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U.S. To Train Iraqi Pilots, Air Traffic Controllers

BAGHDAD -- The United States is to train Iraqi pilots and air traffic controllers under a new agreement between the two countries' governments, RFE/RL's Radio Free Iraq reports.

The agreement provides for the opening in Baghdad of a training school supervised by the U.S. Federal Aviation Agency. That school will be financed by a $7-million U.S. grant and will train Iraqi pilots. The United States will also provide training for air traffic controllers and air safety experts.

Nasser Hussein, the assistant director of Iraqi Airways, told RFE/RL's Radio Free Iraq that the agreement was negotiated during a recent visit to Washington by Iraqi Transport Minister Amir Abdel Jabbar Ismael.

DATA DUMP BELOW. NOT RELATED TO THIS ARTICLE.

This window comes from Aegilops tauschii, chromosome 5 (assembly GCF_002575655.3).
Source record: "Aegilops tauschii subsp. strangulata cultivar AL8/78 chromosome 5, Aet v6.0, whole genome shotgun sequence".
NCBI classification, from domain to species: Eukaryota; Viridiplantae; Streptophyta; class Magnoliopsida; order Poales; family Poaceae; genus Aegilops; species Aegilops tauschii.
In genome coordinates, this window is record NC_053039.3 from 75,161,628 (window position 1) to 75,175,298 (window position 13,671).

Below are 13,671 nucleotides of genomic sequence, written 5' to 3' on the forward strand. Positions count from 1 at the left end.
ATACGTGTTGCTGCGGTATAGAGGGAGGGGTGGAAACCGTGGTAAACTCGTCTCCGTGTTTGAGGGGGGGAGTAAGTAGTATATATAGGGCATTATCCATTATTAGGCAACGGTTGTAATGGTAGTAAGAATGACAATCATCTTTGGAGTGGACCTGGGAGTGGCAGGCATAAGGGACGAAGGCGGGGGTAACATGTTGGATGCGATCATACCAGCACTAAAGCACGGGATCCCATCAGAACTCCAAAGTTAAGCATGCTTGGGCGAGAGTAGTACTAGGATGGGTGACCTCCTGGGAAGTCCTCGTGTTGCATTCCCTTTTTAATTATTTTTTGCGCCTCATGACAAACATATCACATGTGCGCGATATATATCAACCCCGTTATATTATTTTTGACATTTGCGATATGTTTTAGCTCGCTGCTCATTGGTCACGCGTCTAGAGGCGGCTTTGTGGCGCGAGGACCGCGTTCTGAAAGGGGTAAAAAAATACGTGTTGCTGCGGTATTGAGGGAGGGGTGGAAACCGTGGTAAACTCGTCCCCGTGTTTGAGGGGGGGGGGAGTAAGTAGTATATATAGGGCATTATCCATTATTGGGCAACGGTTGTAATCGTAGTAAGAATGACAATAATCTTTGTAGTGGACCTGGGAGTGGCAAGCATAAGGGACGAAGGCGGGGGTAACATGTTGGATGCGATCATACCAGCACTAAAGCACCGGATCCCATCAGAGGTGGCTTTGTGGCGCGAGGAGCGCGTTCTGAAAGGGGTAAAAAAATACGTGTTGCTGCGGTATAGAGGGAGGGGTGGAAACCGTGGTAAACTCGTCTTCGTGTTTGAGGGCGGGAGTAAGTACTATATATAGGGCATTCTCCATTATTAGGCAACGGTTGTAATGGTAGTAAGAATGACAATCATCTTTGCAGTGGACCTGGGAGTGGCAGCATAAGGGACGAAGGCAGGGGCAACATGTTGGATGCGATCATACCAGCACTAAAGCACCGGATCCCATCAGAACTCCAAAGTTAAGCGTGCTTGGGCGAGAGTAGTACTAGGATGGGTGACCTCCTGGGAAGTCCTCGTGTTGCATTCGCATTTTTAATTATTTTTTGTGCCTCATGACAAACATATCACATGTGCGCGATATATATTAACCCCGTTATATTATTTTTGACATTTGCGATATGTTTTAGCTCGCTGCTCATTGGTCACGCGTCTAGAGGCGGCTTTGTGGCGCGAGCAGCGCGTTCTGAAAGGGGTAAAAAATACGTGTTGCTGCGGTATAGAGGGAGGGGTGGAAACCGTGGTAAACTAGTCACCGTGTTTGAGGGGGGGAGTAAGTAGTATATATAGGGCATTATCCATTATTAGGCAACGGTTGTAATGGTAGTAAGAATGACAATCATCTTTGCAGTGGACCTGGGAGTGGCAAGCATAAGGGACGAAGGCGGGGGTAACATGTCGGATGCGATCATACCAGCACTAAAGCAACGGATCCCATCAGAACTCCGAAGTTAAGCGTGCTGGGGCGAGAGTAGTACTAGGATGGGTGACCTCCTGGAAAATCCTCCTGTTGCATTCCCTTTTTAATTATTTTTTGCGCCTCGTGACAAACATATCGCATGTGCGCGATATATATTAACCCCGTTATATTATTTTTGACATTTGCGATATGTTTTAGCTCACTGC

Ismael also reached an agreement with his American counterpart Ray LaHood that will allow Iraqi Airways to resume regular commercial flights to the United States after a hiatus of nearly three decades.

In 2008, Iraq signed a $5.5-billion deal with Boeing to purchase 40 new planes, with an option to buy 15 more.

Hussein said the first planes were to be delivered by 2013, but Ismael asked Boeing during his stay in Washington to advance the date to the end of 2010. He said Boeing promised to give that request due consideration.

Established in 1945, Iraqi Airways is one of the oldest airlines in the Middle East. It operates services across the region, and to Africa and Europe. In the 1970s, it was granted a route to New York's JFK International Airport.

After Iraq invaded Kuwait in 1990, Iraqi Airways was grounded by UN sanctions. It resumed international operations in October 2004 with a flight from Baghdad to Amman.